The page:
Latest LaDuke book examines the impacts of the federal military on Native American lands
LaDuke (with Co-Author, Sean Cruz) writes the Militarization of Indian Country by taking a very specific look at the impact the U.S. military has had on Indian Country. In doing so, LaDuke carefully examines how the military has affected Native people, Native economies, and the Native lands. From military use of Native names to outright poisoning of Native peoples for military testing, the U.S. military’s impact on Indian Country is unparalleled. Together, LaDuke & Cruz take an honest look at what impact the military has had on Native peoples since early colonization.
LaDuke’s book delves into the parallels of today’s military with the past and America’s fascination with Native Americans and their culture while also examining the wide scale taking and toxification of Native lands. The book delves into decades of nuclear testing, weapons testing, chemical weapons storage, and bombing of Native American lands. Also discussed is the military’s impact on Native communities in terms of cultural change associated with militarization, and the fact that Native Americans have the highest proportion of living veterans as well as the highest levels of enlistment.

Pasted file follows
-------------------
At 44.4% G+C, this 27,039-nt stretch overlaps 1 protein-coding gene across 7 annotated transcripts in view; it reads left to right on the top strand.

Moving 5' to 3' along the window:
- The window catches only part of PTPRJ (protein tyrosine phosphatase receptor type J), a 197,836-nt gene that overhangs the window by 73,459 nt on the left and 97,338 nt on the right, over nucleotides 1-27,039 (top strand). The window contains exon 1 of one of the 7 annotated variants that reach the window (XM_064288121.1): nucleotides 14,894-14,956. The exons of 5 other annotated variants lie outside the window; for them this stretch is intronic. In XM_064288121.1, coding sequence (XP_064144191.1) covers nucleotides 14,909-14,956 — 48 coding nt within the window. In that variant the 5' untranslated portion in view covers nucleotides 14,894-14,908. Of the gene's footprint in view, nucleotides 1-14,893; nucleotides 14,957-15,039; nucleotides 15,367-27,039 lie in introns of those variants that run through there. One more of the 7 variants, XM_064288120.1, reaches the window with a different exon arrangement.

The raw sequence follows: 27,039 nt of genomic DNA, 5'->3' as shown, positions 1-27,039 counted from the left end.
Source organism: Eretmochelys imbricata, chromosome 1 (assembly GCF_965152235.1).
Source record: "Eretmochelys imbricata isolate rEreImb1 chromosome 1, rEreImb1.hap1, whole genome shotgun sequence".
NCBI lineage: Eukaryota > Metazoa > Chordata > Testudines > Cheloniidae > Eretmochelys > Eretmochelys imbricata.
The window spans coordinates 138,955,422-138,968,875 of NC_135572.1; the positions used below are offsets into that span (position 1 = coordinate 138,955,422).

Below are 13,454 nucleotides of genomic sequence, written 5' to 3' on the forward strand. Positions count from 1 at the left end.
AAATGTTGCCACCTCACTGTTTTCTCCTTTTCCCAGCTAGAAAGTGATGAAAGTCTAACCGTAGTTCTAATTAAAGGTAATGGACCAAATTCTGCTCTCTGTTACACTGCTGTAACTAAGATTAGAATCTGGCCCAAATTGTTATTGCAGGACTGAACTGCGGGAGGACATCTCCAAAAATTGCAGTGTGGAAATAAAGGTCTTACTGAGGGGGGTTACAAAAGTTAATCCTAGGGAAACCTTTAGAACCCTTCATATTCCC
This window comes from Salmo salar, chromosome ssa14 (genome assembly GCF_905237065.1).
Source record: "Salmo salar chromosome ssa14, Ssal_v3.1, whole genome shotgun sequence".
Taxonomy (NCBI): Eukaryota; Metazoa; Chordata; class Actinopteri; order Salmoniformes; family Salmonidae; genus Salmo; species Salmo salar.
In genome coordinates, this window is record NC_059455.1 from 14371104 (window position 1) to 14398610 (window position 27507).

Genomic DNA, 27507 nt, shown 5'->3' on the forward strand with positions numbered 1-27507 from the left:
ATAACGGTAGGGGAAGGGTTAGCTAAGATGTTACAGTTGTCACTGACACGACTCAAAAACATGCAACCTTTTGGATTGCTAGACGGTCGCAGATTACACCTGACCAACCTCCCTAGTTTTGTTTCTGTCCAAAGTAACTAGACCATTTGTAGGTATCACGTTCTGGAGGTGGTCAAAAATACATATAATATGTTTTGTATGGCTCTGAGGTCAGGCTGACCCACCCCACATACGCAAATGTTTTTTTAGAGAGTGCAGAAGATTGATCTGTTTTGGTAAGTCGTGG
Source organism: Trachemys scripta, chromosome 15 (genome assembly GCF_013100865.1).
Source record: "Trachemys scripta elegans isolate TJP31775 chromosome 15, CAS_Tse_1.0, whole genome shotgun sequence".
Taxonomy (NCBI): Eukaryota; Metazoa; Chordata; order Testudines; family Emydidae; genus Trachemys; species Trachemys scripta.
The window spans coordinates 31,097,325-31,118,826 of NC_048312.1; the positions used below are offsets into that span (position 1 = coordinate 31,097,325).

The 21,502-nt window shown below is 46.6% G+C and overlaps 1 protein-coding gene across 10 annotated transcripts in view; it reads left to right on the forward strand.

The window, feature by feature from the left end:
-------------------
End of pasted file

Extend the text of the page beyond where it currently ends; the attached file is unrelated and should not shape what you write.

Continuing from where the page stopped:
Native peoples are the only group of peoples to ever be ‘placed’ in a federal department, the Bureau of Indian within the U.S. Department of War. This alone provides the reader with a general sense of how federal & Indian relations have been handled since the times of early national policy. Today, the Bureau of Indian Affairs is housed within the Department of Interior. This book reveals how current federal-Indian relations are handled when dealing with the U.S. military.
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